With Olive’s father being a hobby photographer, she began immersing herself in the field at a young age. By the age of 8 she had spent a substantial time scouring through his albums, drawing inspiration from his world tours and learning about the 35 mm SLR camera he used at the time.

“I learned about all the technicalities pertaining to the most fundamental basics of photography such as the ISO, aperture and shutter by the age of 11 from him. I would question him about how he captured the specific images such as the palaces from his Europe tours for example, asking him about the right settings, the format etc.,” she recalls. “I believe this was one of the starting points when and how I started getting interested in photography.”

Though she didn’t gain artistic support from her school education in her youth, she was steadfast with her dedication to her craft, and with the support of her family she was able to dive fully into her path as a photographer in college. After completing her master’s in commercial photography, Olive began traveling the world shooting everything from food photography to architectural and industrial projects.

Sweet Potato Cupcakes from The Paleo Secret shot by Nilangana Banerjee (Olive)

Growing up in India, a country infused with culture, color and movement, Olive was privy to a vast range of inspiration which is evident in her work, especially in the realm of food photography.

“A massive influence of the traditional Indian food spreads and festivities is often implicitly visible in my work,” says Olive. “Being a foodie and a passionate home styled cook, I enjoy photographing food and beverage, commercially. Since my inherent love towards styling, plating food and art direction, it gives me immense pleasure while shooting for commercial settings for different brands in the industry.”

Over the years she has been the official photographer for countless food tours, high end pop ups and restaurants, such as Essor LTD.’s Secret Food Tours, Los Angeles hot spots including Angel City Brewery, Boomtown Brewery, Cole’s French Dip, El Paso Inn, The Urth Café, Café Eleganté, The Dilliwala Kitchen and many more. She was also the principal photographer, food stylist and art director behind Dr. Brenda Walding’s 2017 book “The Paleo Secret.”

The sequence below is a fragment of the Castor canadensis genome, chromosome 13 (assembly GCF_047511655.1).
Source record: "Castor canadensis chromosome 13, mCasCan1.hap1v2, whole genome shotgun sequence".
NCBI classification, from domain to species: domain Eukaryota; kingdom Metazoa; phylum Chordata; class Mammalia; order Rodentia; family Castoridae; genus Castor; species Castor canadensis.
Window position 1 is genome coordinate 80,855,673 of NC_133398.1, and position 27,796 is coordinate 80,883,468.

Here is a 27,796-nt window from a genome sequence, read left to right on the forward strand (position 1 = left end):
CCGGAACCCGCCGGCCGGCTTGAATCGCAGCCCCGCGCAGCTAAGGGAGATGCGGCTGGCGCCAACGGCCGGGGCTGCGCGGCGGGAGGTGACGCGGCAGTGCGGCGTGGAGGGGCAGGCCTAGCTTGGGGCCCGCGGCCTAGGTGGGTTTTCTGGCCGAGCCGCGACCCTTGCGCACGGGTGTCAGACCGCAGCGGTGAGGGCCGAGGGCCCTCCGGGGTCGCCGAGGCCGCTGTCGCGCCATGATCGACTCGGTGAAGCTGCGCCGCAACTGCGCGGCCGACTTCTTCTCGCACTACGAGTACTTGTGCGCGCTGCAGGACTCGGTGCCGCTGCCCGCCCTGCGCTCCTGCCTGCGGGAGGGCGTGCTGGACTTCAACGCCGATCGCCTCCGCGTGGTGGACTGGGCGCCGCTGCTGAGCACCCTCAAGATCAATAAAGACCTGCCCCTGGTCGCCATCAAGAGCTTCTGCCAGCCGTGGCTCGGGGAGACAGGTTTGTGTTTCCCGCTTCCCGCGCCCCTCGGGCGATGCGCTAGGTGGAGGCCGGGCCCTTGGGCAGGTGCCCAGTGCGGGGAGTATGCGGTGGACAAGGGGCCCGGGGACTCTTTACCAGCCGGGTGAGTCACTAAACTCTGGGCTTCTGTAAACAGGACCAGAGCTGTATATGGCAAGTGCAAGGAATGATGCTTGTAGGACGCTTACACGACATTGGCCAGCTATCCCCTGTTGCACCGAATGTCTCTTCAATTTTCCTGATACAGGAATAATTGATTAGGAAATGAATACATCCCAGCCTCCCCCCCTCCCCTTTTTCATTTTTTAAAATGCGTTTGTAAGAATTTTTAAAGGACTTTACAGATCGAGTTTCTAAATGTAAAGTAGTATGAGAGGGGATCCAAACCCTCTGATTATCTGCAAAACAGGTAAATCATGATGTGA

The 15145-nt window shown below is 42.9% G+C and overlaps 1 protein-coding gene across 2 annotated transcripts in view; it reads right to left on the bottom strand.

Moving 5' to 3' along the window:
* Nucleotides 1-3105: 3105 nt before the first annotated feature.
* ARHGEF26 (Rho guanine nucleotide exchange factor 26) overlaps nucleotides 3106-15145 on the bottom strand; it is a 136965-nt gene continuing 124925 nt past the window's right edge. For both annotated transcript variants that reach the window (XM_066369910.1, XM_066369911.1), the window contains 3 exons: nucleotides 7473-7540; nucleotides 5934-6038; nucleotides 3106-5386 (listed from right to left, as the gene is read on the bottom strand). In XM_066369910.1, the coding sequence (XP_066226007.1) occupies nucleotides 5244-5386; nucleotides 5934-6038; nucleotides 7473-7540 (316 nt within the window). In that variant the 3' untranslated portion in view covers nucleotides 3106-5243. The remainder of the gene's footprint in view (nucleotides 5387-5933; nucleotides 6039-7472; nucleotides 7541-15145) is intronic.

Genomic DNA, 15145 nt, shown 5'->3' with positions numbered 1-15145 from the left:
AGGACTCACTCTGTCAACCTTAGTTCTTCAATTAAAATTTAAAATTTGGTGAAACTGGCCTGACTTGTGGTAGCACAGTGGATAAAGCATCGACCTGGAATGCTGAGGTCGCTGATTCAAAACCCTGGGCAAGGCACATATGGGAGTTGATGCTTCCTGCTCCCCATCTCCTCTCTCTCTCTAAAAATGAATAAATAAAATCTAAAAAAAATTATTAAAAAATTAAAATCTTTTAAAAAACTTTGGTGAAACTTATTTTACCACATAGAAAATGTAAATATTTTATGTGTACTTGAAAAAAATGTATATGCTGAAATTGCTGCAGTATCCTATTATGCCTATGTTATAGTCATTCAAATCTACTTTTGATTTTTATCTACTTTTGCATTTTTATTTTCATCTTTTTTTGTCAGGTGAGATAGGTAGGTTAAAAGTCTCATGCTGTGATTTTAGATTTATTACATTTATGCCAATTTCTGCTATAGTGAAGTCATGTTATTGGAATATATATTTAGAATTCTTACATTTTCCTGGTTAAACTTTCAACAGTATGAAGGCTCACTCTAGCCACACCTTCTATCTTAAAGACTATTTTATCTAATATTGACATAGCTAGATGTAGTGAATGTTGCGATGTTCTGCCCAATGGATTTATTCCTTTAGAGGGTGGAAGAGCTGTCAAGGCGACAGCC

The Olive Restobar’s Pistachio Desert Cocktail shot by Nilangana Banerjee (Olive)

She says, “The most important thing that one should keep in mind while shooting food is to make the food look extremely appetizing and welcoming for the viewers.”

In terms of architectural and industrial photography, Olive’s work has been featured in the prestigious Good Homes Magazine, and she’s been tapped to photograph luxury hotels such as the Four Point Sheraton, Rambagh Palace and others in the Taj Hotels group.

It’s rare for a photographer to achieve the magnitude of recognition across so many genres like Olive has over the years. Despite the vast nature of her subjects and a list of clientele that extends across numerous industries, a few things remain at the forefront of Olive’s focus regardless of what she is shooting, and those are her attention to the message she wants to convey, the art direction, production design and the color palette.

From her expertise in lighting architectural sets and styling food in a way that makes our mouths water, to letting nature communicate its effortless beauty and using fashion photography as a means to shed light on social issues, Olive is one contemporary photographer who has managed to stand out in a big way thanks to her unique vision and diverse skill set, and we look forward to seeing what she comes up with next.

She says, “I believe that my style in photography and art in general, is like a reflection of my personality, which emerges from within as I develop and grow. Since it’s an artist’s invisible signature, I consider that I am still in the process of defining it as one unique adjective.”

Portia is a journalist & poet from Los Angeles. You can find her work through №3 Magazine, ElephantJournal.com, Gypsyrich.com, Stillstoked.com and more.